Donald Byrd was born December 9, 1932 in Detroit, the son of a musically inclined Methodist minister. After a brief stint at Wayne University, he joined the Air Force at the age of 18, where he played in service bands from 1951-54. After his discharge in 1955, he moved to New York where he was first heard as a member of George Wallington's quintet. In December of that year he joined Art Blakey's Jazz Messengers, and from there he gigged around with Max Roach, and was subsequently signed to an exclusive recording contract with Blue Note Records. Considering the academic aspects of music as important as the professional, during this period he attended Columbia University, and ultimately earned his M.A. degree from the Manhattan School of Music.

His international reputation grew during the late 50's, when he spent several months playing at festivals in Belgium, and on the French Riviera. He gave performances through most of Scandinavia, and took part in two motion pictures in France and one in Germany. His continental appearances in recent years have included jazz festivals at Juan les Pins, France; Reckinghausen, Germany; Stockholm, Sweden; and Molde, Norway.

In August, after he completes his summer instruction, Byrd will be traveling to East Africa to gather information for a future seminar. It is here, in the "cradle of civilization," that Byrd feels much can be discovered about the ancient black man and his music. He was initially drawn to exploring this area by reports of cave etchings, possibly dated as far back as 5000 B.C., which show musicians playing an assortment of unique instruments.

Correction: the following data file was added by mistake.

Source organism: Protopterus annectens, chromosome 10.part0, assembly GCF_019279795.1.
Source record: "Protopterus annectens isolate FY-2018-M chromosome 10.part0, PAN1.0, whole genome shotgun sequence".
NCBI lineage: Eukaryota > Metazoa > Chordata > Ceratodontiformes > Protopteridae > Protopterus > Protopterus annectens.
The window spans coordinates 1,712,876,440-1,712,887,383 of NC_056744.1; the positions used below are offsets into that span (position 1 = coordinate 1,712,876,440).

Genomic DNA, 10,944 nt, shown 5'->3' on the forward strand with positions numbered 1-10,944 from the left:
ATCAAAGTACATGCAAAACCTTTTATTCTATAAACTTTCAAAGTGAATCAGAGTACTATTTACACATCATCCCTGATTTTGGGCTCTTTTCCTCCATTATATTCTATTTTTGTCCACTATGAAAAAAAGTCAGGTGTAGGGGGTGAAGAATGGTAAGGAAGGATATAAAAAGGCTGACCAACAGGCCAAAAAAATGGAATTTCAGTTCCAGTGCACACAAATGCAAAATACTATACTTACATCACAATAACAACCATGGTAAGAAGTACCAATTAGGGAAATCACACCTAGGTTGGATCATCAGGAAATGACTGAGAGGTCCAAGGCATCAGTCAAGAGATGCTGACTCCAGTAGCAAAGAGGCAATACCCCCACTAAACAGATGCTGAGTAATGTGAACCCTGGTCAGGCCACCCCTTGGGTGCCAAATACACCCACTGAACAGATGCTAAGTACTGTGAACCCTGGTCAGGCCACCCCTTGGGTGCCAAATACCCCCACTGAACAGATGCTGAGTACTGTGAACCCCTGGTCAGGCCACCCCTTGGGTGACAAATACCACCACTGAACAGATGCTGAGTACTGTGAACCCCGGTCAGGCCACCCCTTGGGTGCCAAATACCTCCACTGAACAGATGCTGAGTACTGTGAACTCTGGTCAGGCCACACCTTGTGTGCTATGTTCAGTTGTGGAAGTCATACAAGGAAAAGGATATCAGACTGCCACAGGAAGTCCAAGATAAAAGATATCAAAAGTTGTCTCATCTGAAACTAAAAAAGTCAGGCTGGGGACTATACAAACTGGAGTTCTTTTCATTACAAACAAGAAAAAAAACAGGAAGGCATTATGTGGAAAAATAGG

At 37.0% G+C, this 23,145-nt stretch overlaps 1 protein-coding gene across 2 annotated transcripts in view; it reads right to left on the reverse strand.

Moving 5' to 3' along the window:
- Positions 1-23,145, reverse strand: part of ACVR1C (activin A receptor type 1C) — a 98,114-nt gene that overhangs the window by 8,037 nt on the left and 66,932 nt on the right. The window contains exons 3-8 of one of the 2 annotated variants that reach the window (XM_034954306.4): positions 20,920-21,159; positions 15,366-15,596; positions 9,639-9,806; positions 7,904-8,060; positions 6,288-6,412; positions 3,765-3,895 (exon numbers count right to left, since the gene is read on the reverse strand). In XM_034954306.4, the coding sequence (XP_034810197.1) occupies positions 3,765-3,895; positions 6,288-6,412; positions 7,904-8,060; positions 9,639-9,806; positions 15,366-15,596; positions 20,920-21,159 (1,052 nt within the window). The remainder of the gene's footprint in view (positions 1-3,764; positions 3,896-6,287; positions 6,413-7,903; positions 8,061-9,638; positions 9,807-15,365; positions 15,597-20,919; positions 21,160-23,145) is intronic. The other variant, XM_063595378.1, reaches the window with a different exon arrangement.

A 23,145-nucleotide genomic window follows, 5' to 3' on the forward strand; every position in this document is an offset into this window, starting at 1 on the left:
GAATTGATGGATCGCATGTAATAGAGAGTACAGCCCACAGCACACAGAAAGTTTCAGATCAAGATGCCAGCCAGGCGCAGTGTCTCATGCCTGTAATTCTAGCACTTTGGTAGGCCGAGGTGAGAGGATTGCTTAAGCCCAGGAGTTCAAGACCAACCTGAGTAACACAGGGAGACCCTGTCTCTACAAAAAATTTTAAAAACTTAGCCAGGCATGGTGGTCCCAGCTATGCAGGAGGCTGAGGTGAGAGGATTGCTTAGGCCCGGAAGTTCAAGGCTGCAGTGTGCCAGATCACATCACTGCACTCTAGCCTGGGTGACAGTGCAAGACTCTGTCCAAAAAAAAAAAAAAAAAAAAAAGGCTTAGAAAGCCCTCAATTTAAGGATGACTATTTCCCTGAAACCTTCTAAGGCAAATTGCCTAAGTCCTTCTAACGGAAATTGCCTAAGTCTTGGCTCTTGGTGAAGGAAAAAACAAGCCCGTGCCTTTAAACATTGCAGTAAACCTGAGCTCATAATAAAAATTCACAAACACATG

His upcoming LP on Blue Note Records is a compilation of authentic African music, utilizing the dialect of several tribes. The most current albums by Donald Byrd, Blackjack, A New Perspective, and I'm Trying To Get Home, have been extremely successful in both their sales and critical reviews.

"There just aren't enough hours in the day" is an apt cliché for Donald Byrd, as he also has managed to cram the following activities into his busy schedule: hosting a regularly presented television show on N.E.T. (educational television), acting as a music consultant to Hampton Institute in Virginia, performing in a jazz festival in New Jersey on July 27th with Blood, Sweat and Tears, coordinating jazz performances for students at Prince Tech in Hartford, Connecticut, and preparing a syllabus in Afro-American music courses for secondary and elementary schools in New York State.

As a future goal, Donald plans to begin attending law school at night in the fall. He feels that the most practical way of tracing the black man's history, besides through his music, is through law. Since there is practically no preserved documentation on the Negro prior to 1865, it is Byrd's opinion that much can be learned from studying the legal aspects of slavery, and other pre-Civil War court cases.

My friends are convinced, with each new project I take on, or new cause I espouse, that I will work myself to an early grave…or, at least, a premature deterioration. However, I feel that the more active and diversified a man becomes, the more favorable opinion he can have of himself…and this, of course, puts him in a much better position to help others. Concerning my interest in African music and culture, I feel that even though the black man has been progressing during the past ten years, with an acute desire to learn his true heritage and history, there's still more. Now, I want every Negro man, woman and child in the nation to be able to say with dignity: 'I'm black, and I'm proud.' A simple request." [c. July 1969]. Source: